8. Employ Staff / Volunteers

employ staffMost charities are staffed by volunteers, but often a charity has at least one paid employee. Trustees are generally unpaid, so you must set out clear roles and responsibilities for trustees, paid staff and volunteers to avoid any confusion.

Employing paid staff at your charity must follow the standard employment law. This includes pension rules, health and safety, and payroll requirements such as paying the minimum wage.

Recruiting paid staff can be managed in a similar way to finding staff for a business. This can include writing a job description, advertising the role in relevant media and interviewing candidates. You must also consider the onboarding process for new staff and ongoing training and development.

Volunteers aren’t paid for their time; however, they should be reimbursed for any expenses. Out-of-pocket expenses include travel, telephone costs if they are using their personal phone, and any essential equipment such as protective clothing.

You’ll also need to consider relevant insurance for your volunteers, and instigate a thorough vetting process. If your charity works with children or vulnerable people then each of your volunteers will need a DBS check.

Finding volunteers can include word of mouth recommendations, advertising, as well as listings on volunteer websites, such as TimeBank.

The government lists some helpful advice on charity staffing and volunteers here.

9. Decide on Premises

business premisesIf you’re setting up a small charity, you might be able to manage it successfully from your own home. However, if you’re planning on employing staff, or need a space for volunteers to operate, for example a call centre, then you’ll need to consider the office space required.

You should first map out exactly what you want from your charity’s premises. For example, how much space you need, the number of desks that will be required and whether you need meeting rooms. You should also consider the accessibility, for example if there are nearby public transport links, and if it’s wheelchair friendly.

Premises will vary depending on your charity’s purpose and operational needs. Your fundraising strategy might be to set up a shop selling second-hand donated goods, or you might be supporting disadvantaged children through team sports and so need appropriate facilities and pitches.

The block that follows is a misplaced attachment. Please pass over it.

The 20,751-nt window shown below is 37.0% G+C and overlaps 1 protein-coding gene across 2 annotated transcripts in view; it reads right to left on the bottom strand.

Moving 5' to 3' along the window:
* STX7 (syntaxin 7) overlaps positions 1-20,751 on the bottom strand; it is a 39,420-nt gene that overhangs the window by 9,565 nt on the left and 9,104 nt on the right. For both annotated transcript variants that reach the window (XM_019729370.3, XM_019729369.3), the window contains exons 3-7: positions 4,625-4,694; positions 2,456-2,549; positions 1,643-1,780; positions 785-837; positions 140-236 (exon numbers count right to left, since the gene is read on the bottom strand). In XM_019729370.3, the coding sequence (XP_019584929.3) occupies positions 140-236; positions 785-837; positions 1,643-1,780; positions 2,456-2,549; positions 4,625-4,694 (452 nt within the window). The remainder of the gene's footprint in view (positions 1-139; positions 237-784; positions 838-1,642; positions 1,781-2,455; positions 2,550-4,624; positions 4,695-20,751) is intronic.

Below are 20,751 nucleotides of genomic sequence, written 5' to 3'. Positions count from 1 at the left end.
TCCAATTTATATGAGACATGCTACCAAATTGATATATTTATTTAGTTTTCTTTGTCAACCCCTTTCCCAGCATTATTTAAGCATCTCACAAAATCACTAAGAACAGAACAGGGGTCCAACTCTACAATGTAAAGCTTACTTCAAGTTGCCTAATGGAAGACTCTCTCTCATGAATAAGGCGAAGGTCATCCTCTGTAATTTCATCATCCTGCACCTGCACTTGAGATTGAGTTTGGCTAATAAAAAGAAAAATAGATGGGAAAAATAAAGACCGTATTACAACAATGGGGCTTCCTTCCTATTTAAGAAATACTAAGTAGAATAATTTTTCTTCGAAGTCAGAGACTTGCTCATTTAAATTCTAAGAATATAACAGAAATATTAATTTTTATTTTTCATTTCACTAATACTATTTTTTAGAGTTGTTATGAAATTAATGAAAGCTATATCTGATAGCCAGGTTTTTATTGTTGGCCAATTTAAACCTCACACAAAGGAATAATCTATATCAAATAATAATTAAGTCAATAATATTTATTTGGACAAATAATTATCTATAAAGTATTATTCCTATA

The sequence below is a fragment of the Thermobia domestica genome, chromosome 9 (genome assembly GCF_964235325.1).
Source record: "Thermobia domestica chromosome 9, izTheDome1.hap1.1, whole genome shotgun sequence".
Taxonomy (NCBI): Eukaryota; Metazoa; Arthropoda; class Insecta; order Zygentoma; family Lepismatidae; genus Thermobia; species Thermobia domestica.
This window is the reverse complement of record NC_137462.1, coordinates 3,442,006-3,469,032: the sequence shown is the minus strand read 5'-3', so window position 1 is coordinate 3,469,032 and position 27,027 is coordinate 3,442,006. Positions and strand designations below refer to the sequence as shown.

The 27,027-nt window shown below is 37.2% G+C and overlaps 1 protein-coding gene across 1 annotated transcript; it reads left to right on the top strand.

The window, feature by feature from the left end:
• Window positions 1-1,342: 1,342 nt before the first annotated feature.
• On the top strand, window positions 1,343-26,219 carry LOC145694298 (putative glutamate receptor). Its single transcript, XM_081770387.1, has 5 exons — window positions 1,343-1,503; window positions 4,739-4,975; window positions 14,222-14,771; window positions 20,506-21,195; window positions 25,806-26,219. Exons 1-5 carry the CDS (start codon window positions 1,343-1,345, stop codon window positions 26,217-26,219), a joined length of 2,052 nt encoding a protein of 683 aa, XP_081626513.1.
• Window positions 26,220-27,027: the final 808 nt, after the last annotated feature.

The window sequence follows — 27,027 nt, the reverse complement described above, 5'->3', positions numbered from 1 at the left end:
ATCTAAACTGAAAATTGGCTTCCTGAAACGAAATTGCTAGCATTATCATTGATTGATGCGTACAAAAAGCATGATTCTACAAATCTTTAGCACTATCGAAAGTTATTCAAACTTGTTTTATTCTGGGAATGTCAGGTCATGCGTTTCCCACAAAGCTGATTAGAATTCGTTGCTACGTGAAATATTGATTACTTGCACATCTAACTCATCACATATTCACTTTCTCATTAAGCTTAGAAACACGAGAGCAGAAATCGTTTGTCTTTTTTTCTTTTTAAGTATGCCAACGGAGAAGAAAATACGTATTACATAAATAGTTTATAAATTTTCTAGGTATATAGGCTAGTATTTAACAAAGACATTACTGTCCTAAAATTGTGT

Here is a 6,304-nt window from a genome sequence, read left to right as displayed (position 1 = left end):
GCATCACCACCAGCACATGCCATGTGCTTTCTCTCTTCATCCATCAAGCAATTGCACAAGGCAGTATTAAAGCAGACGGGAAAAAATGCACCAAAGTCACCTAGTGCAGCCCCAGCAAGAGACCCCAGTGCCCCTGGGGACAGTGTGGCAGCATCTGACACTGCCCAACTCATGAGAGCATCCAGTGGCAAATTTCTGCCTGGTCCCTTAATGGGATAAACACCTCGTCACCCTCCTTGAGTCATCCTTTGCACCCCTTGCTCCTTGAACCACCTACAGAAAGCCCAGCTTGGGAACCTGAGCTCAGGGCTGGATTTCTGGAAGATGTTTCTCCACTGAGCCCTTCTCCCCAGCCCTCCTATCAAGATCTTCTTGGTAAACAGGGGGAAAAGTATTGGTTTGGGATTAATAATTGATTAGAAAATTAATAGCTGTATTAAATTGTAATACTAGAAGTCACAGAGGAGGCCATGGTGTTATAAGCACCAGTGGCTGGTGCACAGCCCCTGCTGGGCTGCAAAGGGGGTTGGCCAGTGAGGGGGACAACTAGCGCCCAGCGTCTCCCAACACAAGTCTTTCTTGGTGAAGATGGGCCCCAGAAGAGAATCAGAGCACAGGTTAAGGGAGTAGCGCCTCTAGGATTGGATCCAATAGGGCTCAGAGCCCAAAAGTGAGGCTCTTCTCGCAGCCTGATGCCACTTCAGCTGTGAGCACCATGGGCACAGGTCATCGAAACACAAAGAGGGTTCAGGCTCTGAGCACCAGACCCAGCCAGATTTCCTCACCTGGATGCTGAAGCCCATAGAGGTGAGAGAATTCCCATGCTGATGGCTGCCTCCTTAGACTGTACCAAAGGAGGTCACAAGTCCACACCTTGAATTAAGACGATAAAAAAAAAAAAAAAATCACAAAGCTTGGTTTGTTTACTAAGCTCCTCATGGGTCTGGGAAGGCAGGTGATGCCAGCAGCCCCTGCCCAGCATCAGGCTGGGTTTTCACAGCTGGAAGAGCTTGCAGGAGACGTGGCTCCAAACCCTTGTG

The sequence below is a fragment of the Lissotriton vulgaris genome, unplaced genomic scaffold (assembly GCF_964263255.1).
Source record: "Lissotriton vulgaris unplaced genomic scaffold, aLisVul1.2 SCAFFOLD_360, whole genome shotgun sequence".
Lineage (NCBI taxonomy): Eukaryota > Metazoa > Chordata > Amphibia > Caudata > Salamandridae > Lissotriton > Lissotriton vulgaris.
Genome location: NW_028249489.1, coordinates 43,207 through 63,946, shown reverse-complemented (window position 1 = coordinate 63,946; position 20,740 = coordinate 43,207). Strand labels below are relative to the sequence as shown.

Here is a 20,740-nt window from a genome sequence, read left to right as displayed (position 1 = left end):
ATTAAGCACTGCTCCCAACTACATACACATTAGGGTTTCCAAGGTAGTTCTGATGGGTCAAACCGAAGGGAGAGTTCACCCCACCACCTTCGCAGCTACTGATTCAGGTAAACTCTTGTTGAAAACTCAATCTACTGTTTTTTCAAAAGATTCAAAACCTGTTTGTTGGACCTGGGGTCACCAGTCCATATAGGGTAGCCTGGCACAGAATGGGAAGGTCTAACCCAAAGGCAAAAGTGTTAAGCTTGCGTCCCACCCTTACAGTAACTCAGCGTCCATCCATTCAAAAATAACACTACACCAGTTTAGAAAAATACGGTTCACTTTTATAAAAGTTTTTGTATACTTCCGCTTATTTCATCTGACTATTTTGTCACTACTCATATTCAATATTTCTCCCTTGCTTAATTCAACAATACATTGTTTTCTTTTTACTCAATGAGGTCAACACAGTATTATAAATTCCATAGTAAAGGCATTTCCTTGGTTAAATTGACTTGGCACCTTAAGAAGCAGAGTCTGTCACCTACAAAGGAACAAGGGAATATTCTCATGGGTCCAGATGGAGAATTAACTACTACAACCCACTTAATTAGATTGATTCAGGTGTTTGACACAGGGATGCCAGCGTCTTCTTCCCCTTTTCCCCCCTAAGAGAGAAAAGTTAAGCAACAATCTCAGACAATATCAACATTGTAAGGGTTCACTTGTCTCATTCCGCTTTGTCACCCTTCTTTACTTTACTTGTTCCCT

Budget is also a factor when it comes to deciding on the perfect premises. Consider what you can realistically afford based on your budget and ensure you check if there are any additional costs, for example maintenance, service charges or refurbishments. You’ll also need to budget for insurance and utilities bills.

It pays to shop around to find the best deal. Ensure you check the length of lease to confirm you’re not tied in to a long contract period. Also, double check any break clauses and charges – for example, if you want to leave while still under contract.

The type of charity structure might also impact your premises search. For example, unincorporated charitable associations can’t employ staff or own premises. There are also rules for when you use property belonging to a trustee.

9. Register with the Charity Commission and HMRC

The Charity Commission is a non-ministerial government department that registers and regulates charities in England and Wales. If you’re starting up a charity in England or Wales that will have an annual income of at least £5,000 or is a charitable incorporated organisation (CIO), then you must register. (There are different rules for Scotland and Northern Ireland).

You can apply online here and will need the following:

  • your charity’s charitable purposes
  • how you run your charity for public benefit
  • proof of income such as a recent bank statement or latest ‘published’ accounts, unless you’re a CIO

You’ll also need to give your charity’s:

  • name
  • bank or building society details
  • most recent accounts
  • contact details, including a postal address
  • trustees’ names, dates of birth and contact details
  • a copy of your charity’s governing document
  • proof of income such as a recent bank statement or latest ‘published’ accounts

Regardless of size or structure, you can register your charity’s information with HM Revenue and Customs (HMRC) to get tax back, including on Gift Aid donations.

Kickstart Your New Charity

kickstart your charityStarting a charity is a big undertaking and requires boundless passion, motivation and dedication. There is also much to do and it’s easy to get overwhelmed. Following our ten-point plan should help to break up your to-do list into more manageable tasks.